The analysis modes, Transient, AC, DC, Noise and Transfer Function can be setup to automatically repeat while varying some circuit parameter. Multi-step analyses are defined using the same 6 sweep modes used for the individual swept analyses in addition to snapshot mode. See Transient Snapshots for details of snapshots. The 6 modes are briefly described below. Note that Monte Carlo analysis is the subject of a whole chapter see Monte Carlo Analysis.
In this topic:
Define Transient, AC, DC, Noise or Transfer Function as required then check Enable Multi-step and press Define... button. For transient/DC analysis you will see the following dialog box. Other analysis modes will be the same except that the frequency radio button will be enabled.
Enter parameter as described below. Only the boxes for which entries are required will be enabled. In the above example, only the Number of steps box is enabled as this is all that is required for Monte Carlo mode.
Choice of 6 modes as described above.
Define range of values. If Decade is selected you must specify the number of steps per decade while if Linear is specified, the total number of steps must be entered. If List is selected, you must define a sequence of values by pressing Define List....
|Group Curves||Curve traces plotted from the results of multi-step analyses will be grouped together with a single legend and all in the same colour. For Monte Carlo analysis, this is compulsory; for other analyses it is off by default.|
|Number of cores||On multi-core computers, the work for multi-step analyses may be split between multiple cores to speed up the simulation. See Using Multiple Cores for Multi-step Analyses for more information.|
The parameters required vary according to the mode as follows:
|Device||Device name (e.g. V1)|
|Model Parameter||Model name Model parameter name|
|Frequency (not DC or transient)||None|
|Snapshot||See Transient Snapshots|
The work for multi-step analyses can be split between multiple processor cores to speed up the simulation. The maximum number cores that may be used is dependent on your license and on the number of processor cores that your system is equipped with. The speed improvement that can achieved by this method can vary due to a number of factors but is typically of the order of 75% of the core count. E.g. if you have 4 cores, the speedup may be about 3 fold.
Set up a multi-step simulation in the normal way but set the Number of Cores edit box to the number of cores you wish to use. You will not be able to set the number of cores to larger than a certain value depending on your system and your license. These values are shown below the number of cores selector.
Run the simulation in the normal way. The simulator status box will show a single entry for each core being used. See below
The above shows the status box showing for a 1000 step Monte Carlo analysis using 8 cores. Each line shows the status for each of the 8 processes. Apart from sending back status information, each of the 8 processes runs completely independently and writes to its own data file. When the run is complete the data from each processes will be linked to the main data file. Subsequently you can plot and analyse the results in exactly the same way as you would a single core run.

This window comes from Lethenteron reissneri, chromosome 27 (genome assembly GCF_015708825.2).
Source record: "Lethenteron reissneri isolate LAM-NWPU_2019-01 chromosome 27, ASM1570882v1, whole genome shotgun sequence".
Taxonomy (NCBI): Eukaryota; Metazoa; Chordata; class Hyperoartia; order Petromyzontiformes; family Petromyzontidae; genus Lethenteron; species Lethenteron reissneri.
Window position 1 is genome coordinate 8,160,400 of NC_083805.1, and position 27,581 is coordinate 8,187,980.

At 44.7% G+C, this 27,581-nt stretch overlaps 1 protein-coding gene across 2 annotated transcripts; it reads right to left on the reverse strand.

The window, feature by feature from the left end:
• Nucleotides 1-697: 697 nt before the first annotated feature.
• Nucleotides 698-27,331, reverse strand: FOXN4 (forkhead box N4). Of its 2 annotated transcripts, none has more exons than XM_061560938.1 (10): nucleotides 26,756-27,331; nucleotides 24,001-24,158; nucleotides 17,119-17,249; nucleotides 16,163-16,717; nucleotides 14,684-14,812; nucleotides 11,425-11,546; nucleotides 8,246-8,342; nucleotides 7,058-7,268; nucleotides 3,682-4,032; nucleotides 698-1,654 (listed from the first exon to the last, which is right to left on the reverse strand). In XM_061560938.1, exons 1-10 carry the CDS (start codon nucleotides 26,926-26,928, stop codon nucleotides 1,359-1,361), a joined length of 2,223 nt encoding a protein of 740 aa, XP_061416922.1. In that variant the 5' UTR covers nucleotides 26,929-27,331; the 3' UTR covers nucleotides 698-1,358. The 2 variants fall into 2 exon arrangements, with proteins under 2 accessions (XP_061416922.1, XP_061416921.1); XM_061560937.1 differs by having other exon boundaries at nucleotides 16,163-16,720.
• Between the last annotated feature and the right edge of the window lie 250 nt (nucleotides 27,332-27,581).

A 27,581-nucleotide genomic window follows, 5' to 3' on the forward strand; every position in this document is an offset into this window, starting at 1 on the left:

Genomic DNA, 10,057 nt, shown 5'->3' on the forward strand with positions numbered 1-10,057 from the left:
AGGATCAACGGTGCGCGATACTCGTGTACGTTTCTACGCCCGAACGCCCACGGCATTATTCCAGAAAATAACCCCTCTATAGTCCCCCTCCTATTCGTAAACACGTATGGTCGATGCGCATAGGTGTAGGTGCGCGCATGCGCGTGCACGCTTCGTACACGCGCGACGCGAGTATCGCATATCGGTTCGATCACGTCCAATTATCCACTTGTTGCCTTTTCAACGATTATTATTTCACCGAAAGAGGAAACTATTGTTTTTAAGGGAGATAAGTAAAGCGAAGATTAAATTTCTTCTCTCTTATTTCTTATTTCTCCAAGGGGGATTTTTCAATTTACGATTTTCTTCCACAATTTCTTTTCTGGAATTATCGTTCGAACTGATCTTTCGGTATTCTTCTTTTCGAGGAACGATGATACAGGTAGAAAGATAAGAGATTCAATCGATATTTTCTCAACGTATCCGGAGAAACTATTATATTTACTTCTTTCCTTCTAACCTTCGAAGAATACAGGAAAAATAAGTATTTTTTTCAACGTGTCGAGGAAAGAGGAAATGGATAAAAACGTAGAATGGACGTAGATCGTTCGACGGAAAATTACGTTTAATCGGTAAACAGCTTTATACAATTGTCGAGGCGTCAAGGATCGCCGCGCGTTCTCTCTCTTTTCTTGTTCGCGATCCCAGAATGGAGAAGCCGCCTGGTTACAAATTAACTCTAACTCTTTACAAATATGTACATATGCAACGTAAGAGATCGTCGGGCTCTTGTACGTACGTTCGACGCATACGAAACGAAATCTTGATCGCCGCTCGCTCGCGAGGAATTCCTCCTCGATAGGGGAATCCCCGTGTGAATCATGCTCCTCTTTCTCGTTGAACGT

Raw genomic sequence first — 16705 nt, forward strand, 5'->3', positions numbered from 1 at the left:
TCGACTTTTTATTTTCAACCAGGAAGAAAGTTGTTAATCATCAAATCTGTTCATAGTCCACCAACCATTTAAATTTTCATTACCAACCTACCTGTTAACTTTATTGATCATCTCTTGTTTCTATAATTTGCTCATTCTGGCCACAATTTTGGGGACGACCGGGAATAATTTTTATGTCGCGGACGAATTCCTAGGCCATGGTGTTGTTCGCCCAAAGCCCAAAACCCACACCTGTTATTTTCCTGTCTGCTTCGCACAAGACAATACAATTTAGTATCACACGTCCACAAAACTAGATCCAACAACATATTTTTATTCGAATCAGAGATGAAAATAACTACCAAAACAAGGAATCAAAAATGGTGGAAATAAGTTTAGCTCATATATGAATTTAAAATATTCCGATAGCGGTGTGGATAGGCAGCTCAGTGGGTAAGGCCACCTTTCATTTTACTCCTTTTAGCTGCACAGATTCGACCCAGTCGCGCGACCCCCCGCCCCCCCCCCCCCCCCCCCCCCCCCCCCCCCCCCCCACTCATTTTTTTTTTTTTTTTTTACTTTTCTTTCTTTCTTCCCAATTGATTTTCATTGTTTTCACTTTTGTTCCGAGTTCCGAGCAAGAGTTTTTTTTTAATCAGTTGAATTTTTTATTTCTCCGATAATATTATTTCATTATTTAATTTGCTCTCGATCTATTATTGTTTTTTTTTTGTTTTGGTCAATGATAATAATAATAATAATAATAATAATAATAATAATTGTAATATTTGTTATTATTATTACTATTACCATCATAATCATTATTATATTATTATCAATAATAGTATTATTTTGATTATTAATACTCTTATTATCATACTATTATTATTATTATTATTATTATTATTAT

Fixed probes usually plot the simulation results incrementally, that is the plots are updated as the simulation proceeds. With Multi-core Multi-step runs, only the curves created by the primary process are plotted during the run. The remaining curves will be plotted automatically once the run is complete.
With multiple processes running in parallel all writing data to a single disk, it is possible in some cases for a disk write bottleneck to develop whereby the simulation appears to hang temporarily. This problem is particularly acute with large circuits where a large number of signals are being saved. Each signal being saved is allocated a buffer in main memory and that buffer is written to disk when it is full. This works well if the buffers are large enough but with large circuits and many cores the buffers will be smaller and the time taken to write them out will become dominated by disk seek times.
It is not easy to predict in a given situation whether the problem will arise. If you are running a medium to large circuit (over 2000 nodes) and are using 8 or more cores you should consider restricting the data saved. See Data Handling and Keeps.
Refer to circuit in Plotting Results of Noise Analysis, Example 2. In the previous example we swept the tail current to find the optimum value to minimise noise for a 1K source resistance. Here we extend the example further so that the run is repeated for a range of source resistances. The source resistance is varied by performing a parameter step on sourceR. Here is what the dialog settings are for the multi-step run:
This does a decade sweep varying sourceR from 1K to 100k with 2 steps per decade. This is the result we get:
The following circuit is a simple model of a full bridge switching amplifier used to deliver a controlled current into an inductance.
Sources V2 and V3 have been defined to be dependent on a parameter named duty which specifies the duty cycle of the switching waveform. See EXAMPLES/BRIDGE/BRIDGE.sxsch.
This was setup to perform a multi step analysis with the parameter duty stepped from 0.1 to 0.9. This is the result:
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